Newspaper Archive of
Arkansas Catholic
Litlte Rock, Arkansas
June 9, 1923     Arkansas Catholic
PAGE 1     (1 of 8 available)        PREVIOUS     NEXT      Full Size Image
 
PAGE 1     (1 of 8 available)        PREVIOUS     NEXT      Full Size Image
June 9, 1923
 

Newspaper Archive of Arkansas Catholic produced by SmallTownPapers, Inc.
Website © 2019. All content copyrighted. Copyright Information.     Terms Of Use.     Request Content Removal.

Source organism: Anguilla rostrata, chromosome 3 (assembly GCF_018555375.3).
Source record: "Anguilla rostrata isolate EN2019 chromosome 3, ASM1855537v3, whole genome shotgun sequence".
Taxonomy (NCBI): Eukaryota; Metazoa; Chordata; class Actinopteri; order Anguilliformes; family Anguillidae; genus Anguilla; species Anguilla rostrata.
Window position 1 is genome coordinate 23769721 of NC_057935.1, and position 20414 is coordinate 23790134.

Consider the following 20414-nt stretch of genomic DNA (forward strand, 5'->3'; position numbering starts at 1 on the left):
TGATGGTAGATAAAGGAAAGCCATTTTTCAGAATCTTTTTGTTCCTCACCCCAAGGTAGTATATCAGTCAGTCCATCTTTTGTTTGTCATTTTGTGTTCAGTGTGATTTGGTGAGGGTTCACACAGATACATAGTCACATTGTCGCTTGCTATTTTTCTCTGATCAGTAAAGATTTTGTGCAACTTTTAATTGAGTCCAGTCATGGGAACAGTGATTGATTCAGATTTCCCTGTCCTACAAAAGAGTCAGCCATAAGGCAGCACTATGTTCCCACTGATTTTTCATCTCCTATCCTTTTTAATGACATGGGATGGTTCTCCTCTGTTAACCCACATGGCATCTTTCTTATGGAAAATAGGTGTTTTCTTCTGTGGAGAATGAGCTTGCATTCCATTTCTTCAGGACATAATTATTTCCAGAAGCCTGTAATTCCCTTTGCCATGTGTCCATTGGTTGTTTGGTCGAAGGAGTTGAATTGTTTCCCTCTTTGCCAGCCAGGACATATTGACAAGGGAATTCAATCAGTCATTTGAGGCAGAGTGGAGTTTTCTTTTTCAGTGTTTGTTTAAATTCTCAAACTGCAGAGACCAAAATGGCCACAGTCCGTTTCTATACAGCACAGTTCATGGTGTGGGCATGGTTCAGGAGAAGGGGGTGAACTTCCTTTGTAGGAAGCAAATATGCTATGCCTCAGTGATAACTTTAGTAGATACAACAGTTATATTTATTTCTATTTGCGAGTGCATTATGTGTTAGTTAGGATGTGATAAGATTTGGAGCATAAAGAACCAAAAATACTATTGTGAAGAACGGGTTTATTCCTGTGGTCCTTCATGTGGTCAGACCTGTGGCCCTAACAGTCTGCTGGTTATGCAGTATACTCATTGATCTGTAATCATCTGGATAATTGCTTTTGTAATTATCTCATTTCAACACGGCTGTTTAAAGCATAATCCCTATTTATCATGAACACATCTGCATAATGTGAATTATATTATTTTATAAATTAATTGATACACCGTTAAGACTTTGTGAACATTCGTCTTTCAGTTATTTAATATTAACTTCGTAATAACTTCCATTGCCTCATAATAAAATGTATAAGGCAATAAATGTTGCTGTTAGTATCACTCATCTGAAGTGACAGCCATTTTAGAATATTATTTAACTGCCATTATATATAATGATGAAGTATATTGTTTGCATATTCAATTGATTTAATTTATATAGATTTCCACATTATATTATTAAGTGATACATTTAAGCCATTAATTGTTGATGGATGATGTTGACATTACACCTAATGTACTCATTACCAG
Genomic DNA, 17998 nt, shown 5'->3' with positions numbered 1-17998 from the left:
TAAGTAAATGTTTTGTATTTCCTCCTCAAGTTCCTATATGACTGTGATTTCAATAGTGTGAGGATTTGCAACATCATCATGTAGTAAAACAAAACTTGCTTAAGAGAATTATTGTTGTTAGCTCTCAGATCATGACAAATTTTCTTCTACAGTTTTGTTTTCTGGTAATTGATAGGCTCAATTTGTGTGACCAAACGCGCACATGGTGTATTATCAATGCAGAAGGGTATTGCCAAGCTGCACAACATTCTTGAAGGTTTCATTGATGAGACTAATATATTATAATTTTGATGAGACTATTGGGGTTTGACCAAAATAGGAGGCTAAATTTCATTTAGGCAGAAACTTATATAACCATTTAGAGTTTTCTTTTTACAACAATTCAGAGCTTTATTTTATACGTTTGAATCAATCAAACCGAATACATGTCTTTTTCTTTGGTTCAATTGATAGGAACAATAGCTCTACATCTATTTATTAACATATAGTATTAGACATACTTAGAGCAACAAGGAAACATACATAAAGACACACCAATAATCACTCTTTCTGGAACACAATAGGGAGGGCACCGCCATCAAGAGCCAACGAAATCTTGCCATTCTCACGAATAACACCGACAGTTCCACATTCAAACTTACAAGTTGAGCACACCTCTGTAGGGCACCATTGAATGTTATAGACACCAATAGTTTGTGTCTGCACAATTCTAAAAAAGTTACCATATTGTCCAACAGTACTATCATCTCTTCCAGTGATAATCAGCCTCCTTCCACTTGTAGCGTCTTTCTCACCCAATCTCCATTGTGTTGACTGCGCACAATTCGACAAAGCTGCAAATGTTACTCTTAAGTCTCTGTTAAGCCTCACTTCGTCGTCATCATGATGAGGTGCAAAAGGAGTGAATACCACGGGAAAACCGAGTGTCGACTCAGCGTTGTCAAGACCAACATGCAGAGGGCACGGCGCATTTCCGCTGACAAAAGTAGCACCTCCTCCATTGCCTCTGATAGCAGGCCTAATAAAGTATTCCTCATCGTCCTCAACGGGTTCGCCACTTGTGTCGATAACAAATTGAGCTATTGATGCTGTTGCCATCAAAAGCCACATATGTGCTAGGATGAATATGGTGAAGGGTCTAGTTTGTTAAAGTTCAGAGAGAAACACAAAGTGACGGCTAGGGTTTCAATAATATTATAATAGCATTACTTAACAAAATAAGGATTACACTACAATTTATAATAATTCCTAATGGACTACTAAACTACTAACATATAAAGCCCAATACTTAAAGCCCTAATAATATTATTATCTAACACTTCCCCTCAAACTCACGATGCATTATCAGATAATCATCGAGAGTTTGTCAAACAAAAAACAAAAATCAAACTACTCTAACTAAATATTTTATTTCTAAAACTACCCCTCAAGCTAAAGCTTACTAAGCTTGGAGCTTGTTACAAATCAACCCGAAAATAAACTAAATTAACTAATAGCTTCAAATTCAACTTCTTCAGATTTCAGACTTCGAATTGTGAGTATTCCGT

7 nothing is Catholic papers should have good read- and the Chris- PP.. XV. v The Official Organ of the Diocese of Little Rock, Arkansas i%mmM. , m<mmm.mm. *ross* . - - o.m .i | i A Catholic Paper is a Perpetual Mission.-- Pope Leo Xlll t "The Guardian" in every home-mr motto. CROWNS ITS GRADUATF00 Place Stamp of Goodness on Young Class of 1923--Grad- Please Large As- Presents Di. Sisters Surpassing Merits program. of st. Mary's arc remind- that the "popularity exercises of the force them of their "long Possessing on the of an adequate their host of Ar- exercises on last the limit of ac- the general good allowed of all the in, and enjoy what the most successful the history of St, JAMIE DIAZI President. CHARLESTON CATHOLIC PUPILS WINNERS IN mSTORY CONTEST received diplo- honor medals, from Charleston, S. C., June ll.mPupils Rev ;^ m^;s of BishOp England High School, the of honor and fro -  leading Catholic school of:'Charleston, ,, __ m;I . . LI - a.lwere announced as winners of mx of eature, came .hi.. , ....... ,x=,, o .. ,k Ixne seven prizes give a thiS year oy me gratulati---u. v*- the | Daughters of the woneaeracy..  in tnmr r  ......... v annual essay contest.. ' .. , attribute.- ,,,,,," .._ --^ ,1 .The resuits ox the conest are .... r-, -of " c "" l garded as a splendid answer to:he 'K euu al;eu wo- :' [ allegation subsequently made, thlat the students to-l- ,*rt ] Catholic schools do not pay sufficient elas :-f-:-'/attentinsxUU,,m to United States history. the stage a most in its healthy of cast orchestra fur- for the procession of stage num- in her salutatory in mind to the for them. "On Yeas her theme, and in full expres- realiz/ttion of en- life for herself and Little Rock, Arkansas, Saturday, June 9, 1923 in music came to the Misses Althea Dorothy Cook, Iildred Morris, ex- their violins to sing Star, from made "The Mas- she aptly noted down the ages of in a reading , made a word lnfe from his i to his award of a French battle- verily hung The word picture of human sen- it Non Ver- Miss the fountain of all as played irt the and women and the part it was to of her classmates. Was so sincere that of the motto came very adroitly of "goadby," "vale" and of, separation of the full import to Mr. St. Mary's, .erey her classmates The senio essay contest, for which th subject was "The Battle of the cater,.' 'was won by Miss Mildred crs"of Bishop England High School, wh:, Cecil Rice of the same in@it= tion next in merit, A pupil of Char- leston High School was third. The junior essay ,contest was won by Stella Rigby. Williard Reynolds was second and Mary Moran and Mer- ril Cross, third, the judges deciding that the essays of these two last pu- pils were equal in merit. All four winners are pupils of Bishop England High School. There were thirty-five essays entered in the contest, of which fourteen were from pupils of Bishop . England School 1 MINIMUM WAGE LAWS TO BE DISCUSSED BY CATHOLIC NUN Milwaukee, June 4.,-For the first time perhaps, in the history of the American labor movement, a Catholic nun ill be one of the principal speak- ers at an important industrial gather- ing when the first afinual Catholic Conference on Industrial Problems is held here June 27 and 28. Sister Miriam Teresa of the Sisters of the Holy Names of Jesus and Mary Will speak at the luncheon on 'the second day of the Conference and vill discuss "The Future of Minimum Wage Legislation." Sister Teresa was formerly secretary of the Oregon Minimum Wage Commission. Dr. John A. Lauu and Miss L2nna Bres- ett of the Department of Social Ac: tion of the National Catholic Welfare Council, also will speak at the lun- cheon. Mary Mattingly Mae Meyer, Cathe- line Wood, Frai/ces Catherina and Ruth Fuller Distribution of medals was made as follows: Christian doctrine, merited by Misses Pauline Lochrie, Jnna Louise Murphy, Rosemary Tuohey and won by Miss Tuohey; alumnae medal lnas and IIonors and Imedal following: Miss, ;, Ma- er Mad- Rob- Swland, Eva Helm- Christina Field  QrUmmer were received Lillian Fowler. Margaret Kirspel and Elizabeth [won by Miss Kirspel; eighth grade Eiehoff, [ rthematicsmedal, won by Miss Jo- Krispel, sephine Connelly. ") for highest average, won by Miss Pauline Lochrie; English medal, mer- ited by Misses Bernice Lipsmeyer, Dorothy Cook, Catherine Arnold and Lisbeth Ring and won by Miss Ring; mathematics medals, merited by Misses Rose Be'nier, Amelia Roll, Louise Murphy and Pauline Lochrie and won by Miss Lochrie; expression medal, won by Miss Anne Matthews; music medal, merited by Misses Lou- ise Daugherty, Rosemary Tuohey, EDWARD L. WRIGHT, Valedictorian. BERNARD HEINZE, Salutatorian. Com00mce00cnt 00igbt, ' Oratorical Occasion PRESENTS SIXTEEN GR/DUATES FOR DIPLOMAS AND DEGREES--BA(CALAUREATE ADDRESS OF RABBI E. J. JACK ROUSES ENTHUSIASM. BISHOP MORRIS BESTOWS DIPLOMA HONORS AND COMMISSIONS--ADDRESSES OF GRADU- ATES--R. O. T. C. FALLS IN LINE AS INTER- ESTING FEATURE OF COLLEGE LIFE. It was a reltl '" trlt- record Cb:: mencement Night at Little Rock Col- lege last Friday. It had all the ear- marks of a collegiate event. The col- lege auditorium filled to capacity with the relatives and friends of the grad- uates and a religious and civic repre- sentation of people interested in the affairs of Little Rock College and its membership. , It was the top-notch event crowning 15 years of progressive growth of our local educational institution. Sixteen young men, having completed the re- quired collegiate course were awarded the diploma of successful study and the degree of approval as educated men by the state-chartered college au- thorities. Under the full moon the usual and classical procession of graduates, de- glee men and honored guests, escort- ing the Rt. Rev. Bishop Morris, wend- ed its way from Morris Hall, the ad- ministration building, down through the grove to the auditorium, which was ablaze with lights strip-shadowed by buntings in purple and white. Reaching the stage, the Bishop was 3dward MurIIr; Hampton Beach. New Jersey. The degree Of bachelor of science Daniel Traverse, Asbury, Park, New Jersey. The degree of Master of artsCapt. Hunter L. Girault, Lieut. John" Mc- Cammon and Dr. Paul Mahoney of Little Rock; Mayer Stone of Wash- ington, D. C., William J. O'Brien of Westboro, Mass.; James D. Byrne of Philadelphia. Commissions for R. O. T. C. From thi hands of Bishop Morris, officially delegated by the U. S. A. Dept, the following received their JAS. F. T a UOtlLY, Treasurer. L Number 51 METHODIST MONTE MARIO PROJECT STIRS ITALIANS Government Urged to Purchase the Site and Prevent a Crime Against the Beauty of St. Peter's Group of Buildings. (By N. C. W. C. News Service) Washington, June 4.-The bad taste, to put it mildly, of American missionary eflterprise, as illustrated by the Methodist project for the con- struction of a group of buildings on Monte Marie in Rome with the obvi- ous pm3)ose of overshadowing the Vatican, has apparently so stirred Italian resentment that a protest has been logged with the government. Ac- cording to Associated Press despatch- es from Rome, Deputy Cingolani in- terloped the government concerning the purchase of a portion of Monte Marie by American Methodists. The government deemed a reply "inadvis- GERMAN WOMEN the forefront of German political life and promise to be a potent factor in the reconstruction of the nation, ac- cording to Frau Hedwig Dransfeld, a member of the German Reichstag, and Frau Helene Weber, a member of the Prussian Landtag, who are visiting the United States for the purpose of studying 'Catholic women's organiza- tions here and establishing closer con- tact between American Catholic wo- men and their German sisters. The entry of women into the politi- cal life of Germa/,y, according  r " visitors, has been one of the most significant developmen#s brought about as a result of the revolution and the influence that women have been able to exert has been of great benefit for the protection of home life and sane reform. Four Catholic women hold seats in the German Reichstag and seven hold seats in the Prussian Landtag; a large number in view of the Catholic mi- nority in Prussia. / LEGISLATORS ON able" anti Torrents the Deputy of Gold continued: "Americans in Italy enjoy the best TOUR OF THE U. s of hospitality from the Italian peo- e@ [ ple, and they render bad service to the cordial relations between the two (By N. C. W. C. News Service) countries when groups of Methodists Washington, D. C., Jtne 4.Catho- treat Italy as a barbaric land needing lic women are taking their place in evangelization with torrents of gold." Deputy Cingolani, who is a Catho- lic, urged that the government pur- chase the site in question and erect on it a monument to Dante as the ex- ponent of Catholic thought. Violate Canons of Good Taste The Methodist project, of course, is to be attributed to American Metlo- dists alone, but it is doubtful whet]aer Italian opinion will discriminate to that extent. 'Americans generally are put in the position of violating the canort of international [od taste by he  ill-advised Spending of m'0ney, a stigmas which many foreigners are only too willing to. put upon them and it is quite likely that the build- ings in process of erection on Monte Marie will be generally regarded as a monument to what is held to be an American trait of questionable value rather than to religious zeal. Destroys Esthetic Balance Quite apart from any religious con- siderations involved in the controversy opposition to the project has devel- oped among Americans, especially American architeets, who see in it the effect, if not the purpose, of destroy- KLAN BIDS DEFIANCE commissions as Second Lieutenants in the United States Infantry Reserve Corps: Nell Park of Parkin, Ark.; Jamie Diaz of Little Rock; Gee. Wild- erman, Granite City, Ill. These commissions follow a suc- TO ANTI-SECRECY LAW OF NEW YORK ing the esthetic balance of the archi- tectural grouping of which St. Peter's and the Vatican are the center. Be- fore the project is completed it is not improbable that effort will be made to ten,nee the Italian people that the (B N. C. W. C. News Service) cesaful four-year course of military New York, May 28.Defiance to instructions as members of the Little the law of the State of New York, re- Rock College R. O. T. Corps. In case cently signed by Governor Smith and of war, they will be called to service requiring the publication of names of as second lieutenants of U.S.A. secret organizations was pledged by Class Officers. members of the Knights of the Ku The above pictures are of the of- Klux Klan who gathered in a score of institution on Monte Marie is ilhm- trative neither of the missionary spir- it of America as a whole nor of the sense of esthetic values of the Ameri- can people. centered and flanked with the semi- ricers and the valedictoriqa and the [New York cities" Saturday nxg" hr. circle of the college officials and salutatorian of the senior class o ,,- ....... . t xne prlncpai me,tang was a ast- graduates Rev. Father Albert L. . " i port, Long Island, where it is claimed Lxttle Rock College, which graduated  Fletcher, President of the college, last.. Thursday. night at the college ,, that eight thousand klansmen gather- was seated on the right, with the auditorium, led. The meetings wre not confined treasurer, Rev. Father W. J. Kords- . Ire New York, several being held in ]dward L Wright, valedictorian of meier on the Bishop's life. Rev. Dr. the class, received the high honors of[New Jersey. Thus. L. Kearny, vice-president, di- the graduating" class. He xs' a local I The chief speaker at the Eastport rected the features of the Commence- " "Ira e " g as intr duced as the King boy and has been attending the col e tm w o lege for 11 years, hawng started at/ ment program. ] . " Kleagle for the state of New York. Oratorical Numbers I the local school in the seventh grade. "Gee. AI Smith, by signing this Edward L. Wright delivered the This student was selected this year to lhn hoe h ....  h;, ....... ,, valedictory address .... that was unique rpresent, the graduating class, was ..... the'Premdency" .................. of the Umted'f ........ States,-'; in its simplicity" . Wlthou attempting ' bed' for this debate in the history ofl, h_ ._._no;,t ,,,_.. .-..Zl*" v.-o"'l .o..;+, the usual flights of oratory, M:. l college, and also was editor in [never t; reveal the names of its mere- Wright' explained . in clear-cut la.. etidf of the college publication, he l, hers. W will |,ho ............. to the lnnt -tfe- guage that in leaving the college the Pebble," In the Reserve Officers / work t, .,.,,,-,+ .,,,,; a;o. ....... 23 was not severln t class of 19 , " g ' I Training Corps he received his com-/our identities" 7:d/a;iii!trhadii! s aiti.i ,e m.!iii ' i t" iil ii ' t eKl:d thy= n th:et w:?:m:" y "] g" g ". , . gram ineluded two orations James F. 00onor with James Tuohey, hut AMERICAN COLLEGE Tuohey spoke on Gerenalized Educa- the choice of, delivery. Also a local hey, he has been tl00o business man- STUDENTS ORDAINED MEXICO WOULD LIMIT NUMBER OF THE CLERGY (By N. C. W. C. News Service) Washington, Jze 5.rther bloodshed has followed in the wake of anti-religious legislation in Mexico the most recent of which is the law enacted by the State of Durango lim- iting the number of clergy on any one denomination to twenty-five; Mexico City despatches report that as a result of a riot in the city of Durango grow- ing out of a protest against the law ten persons were killed and many in- jured, some of them seriously. Aceording to unofficial advices a committee of Catholics, accompanied by a crowd of several thousand per- sons, called at the governor' palace to ask that the law be rescinded. While the spokesmen awaited admis- sion the crowd became riotous and seized the arms of the guards who had fired a volley to restore order. In the shooting which followed the fatal- ities occurred. The situation in Durang0 is one which may lead even to more serious consequences as the shooting will tion," and Francis K. Jackson spoke on "Purpose of R. O, T. C." Music was furnished by the Little Rock Col- lege orchestra. Award of Diplomas The degree of Doctor of Laws was conferred upon Rabbi C. J. Jack of Little Rock. The degree of Bachelor of arts Edward Wright, James Tuohey, Ber- nard T. Heinze, Francis Jackson, Jamie Diaz, all of Little Rock; Frank Carr, Fall River, Mass.; George Wilderman, Granite City, Ill., add ager of the college athletic associa- tion for the past three years, and also Rome, May 28,--Ten Americans, was business manager of the "Peb- graduates of the North American Col- ble." He finished his training in the R. lege, were ordained to the priesthood , yesterday in the basilica by the Cardi- O. T. C. last year, receiving his com- nal Vicar. They are. Revs. John mission in the Infantry Reserve Corps Hartigan and Joseph Tythe, of New of the .United States Army. He has York; James Gibbons, of Philadel- been a student at college for seven phia; Edmund Gibbons. of Buffalo; probably add to the excitement arous- years, having started there in first year high school. Richard Hennessy, of Los Angeles; ed by  the promulgation of the law. Jaime Diaz, president of the senior Patrick O'ttailigan, of Saint August- [The enforcement will compel a clos- ine; Robert Navin, of Cleveland; ing of many of the Catholic churches class and also of last year's junior Thomas O'Rourke, of Brooklyn; Ed- [ and thd repression of the activities of class, needs no introduction, because ward Roelker, of Cincinnati, and Wil-[ many priests of whom there are ap- (Continued on Page 4) liam Donnell, ,of Albany.  proximately 250 within the state.